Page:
The Montessori Classroom, Part 2

Montessori Elementary Collage

Clockwise, from top left: The Bead Frame, Montessori on the iPad, the Checkerboard, Mortenson Math Material, Border Inset, Woodworking, Symbolic Grammar, Golden and Colored Beads.

Hello again! On Monday, I began a two-part series (does this make it a mini-series? A duology?) on the Montessori classroom. If you missed it, I encourage you to check it out. As promised, I’m back today to shift focus from Montessori classrooms in general to the Elementary ones in particular. It’s not that I want to leave out Infant and Early Childhood rooms (honest!), but since I’m an Upper El teacher, I can speak about Elementary rooms¬†in greater detail.

So. I’ll start by saying that Elementary and Middle School classrooms are a little different from rooms designed for younger children. (I’m sure you already knew this, but it bears repeating.) One of the major changes that Elementary students face, academically speaking, is that they¬†are shifting from the concrete to the abstract. They still can (and often do) work with material, but Elementary-age children work towards holding more information in their heads. Therefore,¬†you’ll see fewer materials in those rooms.

If the school has the funding, you’ll probably also find technology in Elementary¬†classrooms. (Note: Some schools use iPads in the younger rooms. Mine is one of them.) My Upper Elementary class is lucky enough to have¬†three computers and an iPad. This allows me¬†to teach computer skills. Students use the computers for everything from researching to typing to writing emails to authors they admire. Our Middle School classroom also has computers and iPads. Last year, they¬†even got a Smart Board! For many of our students, this is the first time they’ve used technology for anything more than entertainment, and those other uses are¬†the kind we emphasize.

Additionally, practical life in elementary classrooms tends to appear less on shelves and more in the form of projects, both in and out of doors. Gardening, cooking, sewing, budgeting, trip planning and woodworking are all great examples of Upper Elementary/Middle School practical life. These kinds of projects often incorporate a number of different skills. Cooking, for example, involves reading (and reading comprehension), following directions and math. Advanced practical life is also has multiple steps. Instead of sanding a block of wood in the manner of their younger counterparts, Upper El students will sand wood they’ll later paint and use as for the stage needed for the upcoming all-school musical.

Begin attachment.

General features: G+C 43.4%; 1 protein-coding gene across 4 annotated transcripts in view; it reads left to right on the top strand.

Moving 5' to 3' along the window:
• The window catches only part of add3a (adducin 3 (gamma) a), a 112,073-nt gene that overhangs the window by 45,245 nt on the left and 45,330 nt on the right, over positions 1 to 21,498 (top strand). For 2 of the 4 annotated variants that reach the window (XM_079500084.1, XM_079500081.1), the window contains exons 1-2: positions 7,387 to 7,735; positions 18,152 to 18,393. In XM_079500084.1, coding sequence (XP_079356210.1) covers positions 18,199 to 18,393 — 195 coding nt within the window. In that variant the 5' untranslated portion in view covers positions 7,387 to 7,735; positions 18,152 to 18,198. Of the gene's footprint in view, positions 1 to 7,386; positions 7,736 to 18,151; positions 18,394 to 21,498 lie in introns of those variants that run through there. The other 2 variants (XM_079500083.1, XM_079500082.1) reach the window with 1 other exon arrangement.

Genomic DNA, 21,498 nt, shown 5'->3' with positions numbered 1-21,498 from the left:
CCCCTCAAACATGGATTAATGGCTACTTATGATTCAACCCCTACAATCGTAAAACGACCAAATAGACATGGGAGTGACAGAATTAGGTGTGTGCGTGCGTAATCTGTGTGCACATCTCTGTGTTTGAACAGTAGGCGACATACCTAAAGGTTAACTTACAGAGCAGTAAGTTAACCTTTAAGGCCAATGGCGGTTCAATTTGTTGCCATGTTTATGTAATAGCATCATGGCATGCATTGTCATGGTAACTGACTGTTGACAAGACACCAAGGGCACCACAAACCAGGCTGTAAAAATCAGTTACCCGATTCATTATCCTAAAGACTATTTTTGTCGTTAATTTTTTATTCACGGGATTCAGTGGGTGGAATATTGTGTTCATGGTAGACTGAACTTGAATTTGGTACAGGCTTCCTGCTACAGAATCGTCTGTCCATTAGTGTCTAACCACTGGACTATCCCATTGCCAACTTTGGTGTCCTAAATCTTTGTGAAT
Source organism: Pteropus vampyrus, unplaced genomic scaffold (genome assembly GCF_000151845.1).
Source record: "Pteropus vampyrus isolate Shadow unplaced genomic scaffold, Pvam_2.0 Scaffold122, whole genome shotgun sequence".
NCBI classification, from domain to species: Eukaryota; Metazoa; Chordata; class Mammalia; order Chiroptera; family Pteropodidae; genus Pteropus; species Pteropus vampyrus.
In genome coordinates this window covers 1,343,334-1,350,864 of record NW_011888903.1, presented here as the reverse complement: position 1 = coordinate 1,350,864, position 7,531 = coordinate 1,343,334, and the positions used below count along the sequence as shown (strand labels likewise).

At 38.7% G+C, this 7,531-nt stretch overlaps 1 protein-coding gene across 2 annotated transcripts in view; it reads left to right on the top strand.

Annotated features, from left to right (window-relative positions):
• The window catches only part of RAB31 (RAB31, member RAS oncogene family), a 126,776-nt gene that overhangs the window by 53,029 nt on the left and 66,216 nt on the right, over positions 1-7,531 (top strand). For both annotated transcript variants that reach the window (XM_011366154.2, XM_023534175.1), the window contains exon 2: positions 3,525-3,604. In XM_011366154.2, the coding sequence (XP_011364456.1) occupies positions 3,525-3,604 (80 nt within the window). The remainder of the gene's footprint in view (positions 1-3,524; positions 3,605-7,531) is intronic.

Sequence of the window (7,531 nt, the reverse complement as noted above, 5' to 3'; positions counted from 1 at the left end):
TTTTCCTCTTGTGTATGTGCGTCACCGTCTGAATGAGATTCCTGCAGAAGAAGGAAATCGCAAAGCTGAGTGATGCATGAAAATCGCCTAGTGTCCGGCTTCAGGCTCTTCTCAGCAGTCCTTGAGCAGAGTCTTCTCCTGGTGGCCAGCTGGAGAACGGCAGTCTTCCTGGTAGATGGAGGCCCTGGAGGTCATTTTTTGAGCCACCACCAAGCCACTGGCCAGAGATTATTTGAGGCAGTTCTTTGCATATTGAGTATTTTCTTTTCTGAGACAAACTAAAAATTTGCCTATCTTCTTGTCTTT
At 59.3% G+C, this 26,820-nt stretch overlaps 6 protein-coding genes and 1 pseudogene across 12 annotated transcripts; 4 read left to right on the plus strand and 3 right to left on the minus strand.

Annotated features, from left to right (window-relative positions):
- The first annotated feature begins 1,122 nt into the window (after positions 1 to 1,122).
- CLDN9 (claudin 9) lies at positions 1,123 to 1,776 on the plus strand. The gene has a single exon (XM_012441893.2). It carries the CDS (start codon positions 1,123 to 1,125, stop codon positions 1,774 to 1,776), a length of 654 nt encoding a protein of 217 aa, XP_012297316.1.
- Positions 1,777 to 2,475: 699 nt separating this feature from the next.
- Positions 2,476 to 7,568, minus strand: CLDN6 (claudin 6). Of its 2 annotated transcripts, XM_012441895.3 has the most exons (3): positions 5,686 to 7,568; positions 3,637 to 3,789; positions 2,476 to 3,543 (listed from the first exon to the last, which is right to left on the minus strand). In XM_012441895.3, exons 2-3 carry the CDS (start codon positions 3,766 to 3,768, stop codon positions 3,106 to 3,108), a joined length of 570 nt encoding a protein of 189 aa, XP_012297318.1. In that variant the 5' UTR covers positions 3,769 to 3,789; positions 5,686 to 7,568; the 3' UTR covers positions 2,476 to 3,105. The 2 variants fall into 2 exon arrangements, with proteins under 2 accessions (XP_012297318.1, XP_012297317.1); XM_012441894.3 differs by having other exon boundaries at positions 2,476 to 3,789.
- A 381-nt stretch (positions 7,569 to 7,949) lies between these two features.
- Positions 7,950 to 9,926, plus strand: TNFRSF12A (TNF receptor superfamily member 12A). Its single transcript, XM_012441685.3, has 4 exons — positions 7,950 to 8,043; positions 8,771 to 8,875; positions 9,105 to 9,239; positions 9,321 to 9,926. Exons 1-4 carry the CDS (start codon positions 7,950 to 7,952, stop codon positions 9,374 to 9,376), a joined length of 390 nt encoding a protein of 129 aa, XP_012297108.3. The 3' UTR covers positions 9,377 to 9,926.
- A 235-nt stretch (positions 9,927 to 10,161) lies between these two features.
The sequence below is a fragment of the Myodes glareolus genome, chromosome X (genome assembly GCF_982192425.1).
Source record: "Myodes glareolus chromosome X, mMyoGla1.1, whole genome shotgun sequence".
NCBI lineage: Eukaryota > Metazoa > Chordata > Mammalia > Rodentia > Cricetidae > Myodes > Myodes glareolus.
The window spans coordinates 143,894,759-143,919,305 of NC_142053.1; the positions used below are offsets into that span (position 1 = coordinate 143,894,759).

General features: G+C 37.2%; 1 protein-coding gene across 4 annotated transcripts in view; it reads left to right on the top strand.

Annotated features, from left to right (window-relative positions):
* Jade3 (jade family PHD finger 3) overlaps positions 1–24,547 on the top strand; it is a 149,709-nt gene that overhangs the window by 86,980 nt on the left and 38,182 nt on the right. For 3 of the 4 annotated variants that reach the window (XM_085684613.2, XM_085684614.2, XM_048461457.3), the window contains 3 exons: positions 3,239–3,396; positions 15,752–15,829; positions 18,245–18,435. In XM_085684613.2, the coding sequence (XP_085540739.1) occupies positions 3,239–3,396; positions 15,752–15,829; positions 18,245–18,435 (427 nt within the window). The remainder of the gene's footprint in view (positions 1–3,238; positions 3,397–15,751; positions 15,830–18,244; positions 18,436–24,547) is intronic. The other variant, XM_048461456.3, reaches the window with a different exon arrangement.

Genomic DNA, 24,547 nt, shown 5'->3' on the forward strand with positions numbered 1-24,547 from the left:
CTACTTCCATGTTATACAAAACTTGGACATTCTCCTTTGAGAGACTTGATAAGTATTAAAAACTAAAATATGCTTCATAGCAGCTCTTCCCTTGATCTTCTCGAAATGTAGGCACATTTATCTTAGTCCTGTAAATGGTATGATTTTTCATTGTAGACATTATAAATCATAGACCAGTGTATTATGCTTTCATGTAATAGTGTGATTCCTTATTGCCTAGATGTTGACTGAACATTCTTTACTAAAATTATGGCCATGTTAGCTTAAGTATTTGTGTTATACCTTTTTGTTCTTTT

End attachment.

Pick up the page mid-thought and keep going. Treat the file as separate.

I want to end by saying that the Montessori classroom is a shared space. It belongs to everyone–not just the teacher–with all that that entails. Putting work away improperly (or not at all), leaving work on the carpet¬†and chatting to your friend while others¬†are working are all things that affect everyone¬†in the room. The classroom is a community and communities require both compromise and tolerance. Sharing the classroom is a practical life work all its own! More than that, though, our classrooms are second homes. With that in mind, can you doubt the role they play in Montessori education?


4 thoughts on “The Montessori Classroom, Part 2

  1. Janet lindquist says:

    Love this blog so much. This is what Montessori teachers strive for… It’s great to see it in print!

      • Please let me know if yo18&#2u7;re looking for a writer for your blog. You have some really great articles and I feel I would be a good asset. If you ever want to take some of the load off, I’d love to write some articles for your blog in exchange for a link back to mine. Please send me an email if interested. Regards!

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